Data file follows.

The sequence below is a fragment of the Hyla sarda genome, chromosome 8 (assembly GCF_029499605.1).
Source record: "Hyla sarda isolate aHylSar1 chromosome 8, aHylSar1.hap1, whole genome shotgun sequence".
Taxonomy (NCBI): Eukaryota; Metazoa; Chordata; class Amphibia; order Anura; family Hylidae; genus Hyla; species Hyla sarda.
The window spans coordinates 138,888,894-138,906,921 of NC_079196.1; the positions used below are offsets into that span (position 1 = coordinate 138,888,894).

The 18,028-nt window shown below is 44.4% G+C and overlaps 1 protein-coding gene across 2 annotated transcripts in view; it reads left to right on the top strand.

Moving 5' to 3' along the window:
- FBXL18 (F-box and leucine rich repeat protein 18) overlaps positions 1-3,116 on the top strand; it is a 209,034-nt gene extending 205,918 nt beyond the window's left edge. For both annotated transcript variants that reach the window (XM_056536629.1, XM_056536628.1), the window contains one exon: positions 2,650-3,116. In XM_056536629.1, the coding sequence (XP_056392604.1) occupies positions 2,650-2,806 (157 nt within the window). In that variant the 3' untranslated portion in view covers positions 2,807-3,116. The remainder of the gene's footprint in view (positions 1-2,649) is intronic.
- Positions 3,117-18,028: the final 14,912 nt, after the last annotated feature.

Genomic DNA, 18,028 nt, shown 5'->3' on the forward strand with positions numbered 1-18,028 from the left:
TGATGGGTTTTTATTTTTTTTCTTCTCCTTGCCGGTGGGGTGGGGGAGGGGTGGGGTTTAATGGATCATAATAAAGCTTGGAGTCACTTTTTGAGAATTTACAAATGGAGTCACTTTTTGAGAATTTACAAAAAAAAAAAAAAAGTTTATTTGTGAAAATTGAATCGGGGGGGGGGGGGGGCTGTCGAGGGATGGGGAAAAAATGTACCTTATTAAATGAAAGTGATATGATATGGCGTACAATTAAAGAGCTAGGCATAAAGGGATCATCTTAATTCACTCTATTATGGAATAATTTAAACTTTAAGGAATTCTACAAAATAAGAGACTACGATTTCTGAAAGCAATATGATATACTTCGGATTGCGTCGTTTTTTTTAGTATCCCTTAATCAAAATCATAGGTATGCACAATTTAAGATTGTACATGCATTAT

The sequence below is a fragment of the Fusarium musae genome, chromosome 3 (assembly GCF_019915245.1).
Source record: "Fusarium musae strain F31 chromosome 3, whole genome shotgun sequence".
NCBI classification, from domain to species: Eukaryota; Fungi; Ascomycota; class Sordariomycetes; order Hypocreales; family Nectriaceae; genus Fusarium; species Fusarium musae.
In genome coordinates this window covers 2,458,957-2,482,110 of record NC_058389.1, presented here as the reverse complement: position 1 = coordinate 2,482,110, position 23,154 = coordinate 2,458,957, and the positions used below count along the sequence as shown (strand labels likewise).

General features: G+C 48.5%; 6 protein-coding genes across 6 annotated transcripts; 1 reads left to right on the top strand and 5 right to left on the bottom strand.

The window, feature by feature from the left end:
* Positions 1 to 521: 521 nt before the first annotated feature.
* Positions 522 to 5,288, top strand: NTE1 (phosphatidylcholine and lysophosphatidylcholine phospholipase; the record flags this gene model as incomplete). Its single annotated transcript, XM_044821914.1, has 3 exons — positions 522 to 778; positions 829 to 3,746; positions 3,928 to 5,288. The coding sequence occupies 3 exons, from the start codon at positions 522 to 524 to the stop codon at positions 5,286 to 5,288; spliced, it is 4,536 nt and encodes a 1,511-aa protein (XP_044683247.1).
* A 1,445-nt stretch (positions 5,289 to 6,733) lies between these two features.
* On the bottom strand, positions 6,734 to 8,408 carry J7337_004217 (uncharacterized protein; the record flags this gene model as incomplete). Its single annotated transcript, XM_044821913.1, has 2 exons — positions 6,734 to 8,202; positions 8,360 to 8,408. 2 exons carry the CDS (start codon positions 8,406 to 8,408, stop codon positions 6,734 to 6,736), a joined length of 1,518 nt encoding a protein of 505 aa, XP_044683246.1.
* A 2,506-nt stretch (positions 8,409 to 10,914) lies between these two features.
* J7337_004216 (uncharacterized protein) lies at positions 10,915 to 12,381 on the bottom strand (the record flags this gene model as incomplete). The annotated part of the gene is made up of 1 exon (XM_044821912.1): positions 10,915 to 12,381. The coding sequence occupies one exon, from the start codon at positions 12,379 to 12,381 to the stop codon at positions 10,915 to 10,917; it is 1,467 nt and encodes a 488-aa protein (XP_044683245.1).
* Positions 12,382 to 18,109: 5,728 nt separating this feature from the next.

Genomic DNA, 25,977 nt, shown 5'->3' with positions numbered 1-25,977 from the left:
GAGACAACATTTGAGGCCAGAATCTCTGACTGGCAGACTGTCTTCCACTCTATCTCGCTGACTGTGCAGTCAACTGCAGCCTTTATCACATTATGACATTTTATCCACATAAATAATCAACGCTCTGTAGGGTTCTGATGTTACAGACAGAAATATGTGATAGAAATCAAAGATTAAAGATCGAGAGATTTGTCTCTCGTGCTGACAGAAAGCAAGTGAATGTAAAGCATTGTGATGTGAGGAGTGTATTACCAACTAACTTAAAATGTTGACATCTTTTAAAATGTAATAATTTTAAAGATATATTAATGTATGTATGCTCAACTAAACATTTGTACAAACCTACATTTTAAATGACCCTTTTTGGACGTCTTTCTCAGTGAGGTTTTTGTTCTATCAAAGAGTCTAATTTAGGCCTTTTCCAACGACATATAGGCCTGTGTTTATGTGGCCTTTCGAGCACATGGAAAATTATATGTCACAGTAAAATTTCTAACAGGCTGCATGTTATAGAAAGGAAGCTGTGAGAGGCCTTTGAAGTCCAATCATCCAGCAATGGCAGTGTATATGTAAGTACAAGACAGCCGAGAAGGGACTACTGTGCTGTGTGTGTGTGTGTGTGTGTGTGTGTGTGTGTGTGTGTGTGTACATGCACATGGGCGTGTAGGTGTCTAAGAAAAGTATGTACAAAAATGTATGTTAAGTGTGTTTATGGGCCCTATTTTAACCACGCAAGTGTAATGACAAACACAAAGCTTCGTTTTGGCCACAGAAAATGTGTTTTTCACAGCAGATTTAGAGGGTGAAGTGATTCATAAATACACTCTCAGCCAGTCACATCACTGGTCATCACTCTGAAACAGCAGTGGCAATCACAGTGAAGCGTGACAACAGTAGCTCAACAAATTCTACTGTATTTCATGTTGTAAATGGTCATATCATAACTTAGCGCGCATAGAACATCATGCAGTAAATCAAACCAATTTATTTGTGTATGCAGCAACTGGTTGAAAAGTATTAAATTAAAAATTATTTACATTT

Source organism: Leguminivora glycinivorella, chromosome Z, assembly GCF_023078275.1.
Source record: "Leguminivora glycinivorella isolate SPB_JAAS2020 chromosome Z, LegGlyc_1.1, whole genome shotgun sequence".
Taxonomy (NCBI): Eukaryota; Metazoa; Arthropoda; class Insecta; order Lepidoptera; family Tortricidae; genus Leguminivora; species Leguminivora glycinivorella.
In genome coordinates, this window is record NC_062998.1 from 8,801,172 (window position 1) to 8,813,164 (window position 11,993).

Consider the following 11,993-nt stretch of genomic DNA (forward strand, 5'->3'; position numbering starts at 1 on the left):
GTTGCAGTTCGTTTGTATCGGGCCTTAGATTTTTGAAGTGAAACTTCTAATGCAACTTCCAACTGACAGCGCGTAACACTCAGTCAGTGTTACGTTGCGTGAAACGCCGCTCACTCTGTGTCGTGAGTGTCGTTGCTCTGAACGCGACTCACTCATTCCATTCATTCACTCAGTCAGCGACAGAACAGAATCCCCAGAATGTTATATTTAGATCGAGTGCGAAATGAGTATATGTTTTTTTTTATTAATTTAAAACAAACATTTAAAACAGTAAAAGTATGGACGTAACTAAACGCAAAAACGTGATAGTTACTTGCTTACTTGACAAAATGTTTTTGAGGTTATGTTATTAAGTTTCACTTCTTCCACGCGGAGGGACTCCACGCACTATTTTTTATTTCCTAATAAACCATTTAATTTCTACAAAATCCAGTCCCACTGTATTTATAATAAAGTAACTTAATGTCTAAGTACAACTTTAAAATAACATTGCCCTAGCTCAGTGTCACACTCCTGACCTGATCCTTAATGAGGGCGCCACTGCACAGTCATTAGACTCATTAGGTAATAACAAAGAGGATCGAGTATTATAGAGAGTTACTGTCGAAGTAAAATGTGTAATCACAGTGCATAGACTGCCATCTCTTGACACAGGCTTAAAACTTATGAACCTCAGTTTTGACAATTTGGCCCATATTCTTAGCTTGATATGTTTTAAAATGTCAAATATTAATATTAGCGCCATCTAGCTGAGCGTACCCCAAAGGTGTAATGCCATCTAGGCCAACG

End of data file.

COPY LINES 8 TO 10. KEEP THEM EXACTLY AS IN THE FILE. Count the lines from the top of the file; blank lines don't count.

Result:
- Positions 3,117-18,028: the final 14,912 nt, after the last annotated feature.

Genomic DNA, 18,028 nt, shown 5'->3' on the forward strand with positions numbered 1-18,028 from the left:
TGATGGGTTTTTATTTTTTTTCTTCTCCTTGCCGGTGGGGTGGGGGAGGGGTGGGGTTTAATGGATCATAATAAAGCTTGGAGTCACTTTTTGAGAATTTACAAATGGAGTCACTTTTTGAGAATTTACAAAAAAAAAAAAAAAGTTTATTTGTGAAAATTGAATCGGGGGGGGGGGGGGGCTGTCGAGGGATGGGGAAAAAATGTACCTTATTAAATGAAAGTGATATGATATGGCGTACAATTAAAGAGCTAGGCATAAAGGGATCATCTTAATTCACTCTATTATGGAATAATTTAAACTTTAAGGAATTCTACAAAATAAGAGACTACGATTTCTGAAAGCAATATGATATACTTCGGATTGCGTCGTTTTTTTTAGTATCCCTTAATCAAAATCATAGGTATGCACAATTTAAGATTGTACATGCATTAT